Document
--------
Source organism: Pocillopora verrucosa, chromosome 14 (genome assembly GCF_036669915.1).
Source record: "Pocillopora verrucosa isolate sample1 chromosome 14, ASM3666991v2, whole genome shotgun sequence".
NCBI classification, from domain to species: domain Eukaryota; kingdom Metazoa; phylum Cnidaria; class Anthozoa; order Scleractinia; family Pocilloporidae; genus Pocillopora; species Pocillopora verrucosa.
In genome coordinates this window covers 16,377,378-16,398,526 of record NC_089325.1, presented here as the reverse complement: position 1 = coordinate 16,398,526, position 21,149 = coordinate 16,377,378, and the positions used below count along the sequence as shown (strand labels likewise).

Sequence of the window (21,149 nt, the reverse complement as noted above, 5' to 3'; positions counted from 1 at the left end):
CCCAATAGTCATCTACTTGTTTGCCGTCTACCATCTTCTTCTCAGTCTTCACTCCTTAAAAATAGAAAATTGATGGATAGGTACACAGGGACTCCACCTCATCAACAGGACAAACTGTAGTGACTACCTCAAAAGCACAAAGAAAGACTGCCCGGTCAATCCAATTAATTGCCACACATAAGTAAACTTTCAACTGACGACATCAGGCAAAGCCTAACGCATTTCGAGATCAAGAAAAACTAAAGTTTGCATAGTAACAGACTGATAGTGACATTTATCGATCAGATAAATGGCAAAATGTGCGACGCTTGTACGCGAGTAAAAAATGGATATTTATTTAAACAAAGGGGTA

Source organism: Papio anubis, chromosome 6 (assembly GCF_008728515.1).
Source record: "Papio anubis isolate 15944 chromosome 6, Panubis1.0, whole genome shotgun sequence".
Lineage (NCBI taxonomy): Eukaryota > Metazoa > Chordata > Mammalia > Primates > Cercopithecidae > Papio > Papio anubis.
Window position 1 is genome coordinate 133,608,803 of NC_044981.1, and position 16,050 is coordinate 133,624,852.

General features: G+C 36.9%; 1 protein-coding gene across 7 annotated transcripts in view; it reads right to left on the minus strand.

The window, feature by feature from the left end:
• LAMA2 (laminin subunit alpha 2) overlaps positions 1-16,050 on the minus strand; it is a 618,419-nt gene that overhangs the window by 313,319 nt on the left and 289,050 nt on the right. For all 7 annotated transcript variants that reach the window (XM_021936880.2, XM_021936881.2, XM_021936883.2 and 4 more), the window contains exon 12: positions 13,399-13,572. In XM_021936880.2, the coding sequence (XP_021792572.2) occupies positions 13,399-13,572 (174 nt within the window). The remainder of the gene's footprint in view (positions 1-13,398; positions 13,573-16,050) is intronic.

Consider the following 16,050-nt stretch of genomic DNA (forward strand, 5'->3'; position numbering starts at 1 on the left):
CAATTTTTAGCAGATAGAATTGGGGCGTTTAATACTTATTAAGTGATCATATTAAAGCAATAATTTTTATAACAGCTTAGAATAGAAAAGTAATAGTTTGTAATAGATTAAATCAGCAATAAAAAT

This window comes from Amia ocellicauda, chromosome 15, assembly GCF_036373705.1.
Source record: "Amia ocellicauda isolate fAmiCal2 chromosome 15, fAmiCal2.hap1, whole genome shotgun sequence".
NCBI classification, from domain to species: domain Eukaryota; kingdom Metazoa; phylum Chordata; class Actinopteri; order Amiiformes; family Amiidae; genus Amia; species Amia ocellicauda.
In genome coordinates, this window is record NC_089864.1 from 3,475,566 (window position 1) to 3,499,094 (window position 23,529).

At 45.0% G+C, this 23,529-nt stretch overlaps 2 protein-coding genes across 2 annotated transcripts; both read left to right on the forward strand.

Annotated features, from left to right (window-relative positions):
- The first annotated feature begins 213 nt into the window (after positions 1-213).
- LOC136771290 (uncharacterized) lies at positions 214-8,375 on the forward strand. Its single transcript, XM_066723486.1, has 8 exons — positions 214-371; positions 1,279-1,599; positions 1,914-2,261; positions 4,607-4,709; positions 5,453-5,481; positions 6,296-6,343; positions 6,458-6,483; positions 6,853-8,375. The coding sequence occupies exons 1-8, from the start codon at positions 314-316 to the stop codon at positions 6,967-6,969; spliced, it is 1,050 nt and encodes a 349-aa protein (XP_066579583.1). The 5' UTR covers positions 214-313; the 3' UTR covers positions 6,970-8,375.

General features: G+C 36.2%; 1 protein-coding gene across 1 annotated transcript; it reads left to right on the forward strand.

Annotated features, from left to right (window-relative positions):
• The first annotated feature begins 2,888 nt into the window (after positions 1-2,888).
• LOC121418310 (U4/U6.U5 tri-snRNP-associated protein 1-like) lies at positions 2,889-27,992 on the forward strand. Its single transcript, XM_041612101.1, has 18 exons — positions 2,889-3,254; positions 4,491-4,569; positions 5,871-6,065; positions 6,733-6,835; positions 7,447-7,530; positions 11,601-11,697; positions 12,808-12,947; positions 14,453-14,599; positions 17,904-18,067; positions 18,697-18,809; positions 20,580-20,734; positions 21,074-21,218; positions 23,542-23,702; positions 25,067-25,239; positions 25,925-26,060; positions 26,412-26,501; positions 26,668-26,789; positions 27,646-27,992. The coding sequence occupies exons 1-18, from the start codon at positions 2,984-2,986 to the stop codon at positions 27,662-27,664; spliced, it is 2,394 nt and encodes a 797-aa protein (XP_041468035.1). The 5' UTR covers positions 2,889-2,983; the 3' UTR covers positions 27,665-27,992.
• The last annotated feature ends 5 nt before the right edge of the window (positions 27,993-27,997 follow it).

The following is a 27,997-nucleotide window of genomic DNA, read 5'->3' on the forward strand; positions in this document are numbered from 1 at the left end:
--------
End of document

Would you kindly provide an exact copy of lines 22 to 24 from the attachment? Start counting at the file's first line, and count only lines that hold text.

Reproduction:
- The first annotated feature begins 213 nt into the window (after positions 1-213).
- LOC136771290 (uncharacterized) lies at positions 214-8,375 on the forward strand. Its single transcript, XM_066723486.1, has 8 exons — positions 214-371; positions 1,279-1,599; positions 1,914-2,261; positions 4,607-4,709; positions 5,453-5,481; positions 6,296-6,343; positions 6,458-6,483; positions 6,853-8,375. The coding sequence occupies exons 1-8, from the start codon at positions 314-316 to the stop codon at positions 6,967-6,969; spliced, it is 1,050 nt and encodes a 349-aa protein (XP_066579583.1). The 5' UTR covers positions 214-313; the 3' UTR covers positions 6,970-8,375.

General features: G+C 36.2%; 1 protein-coding gene across 1 annotated transcript; it reads left to right on the forward strand.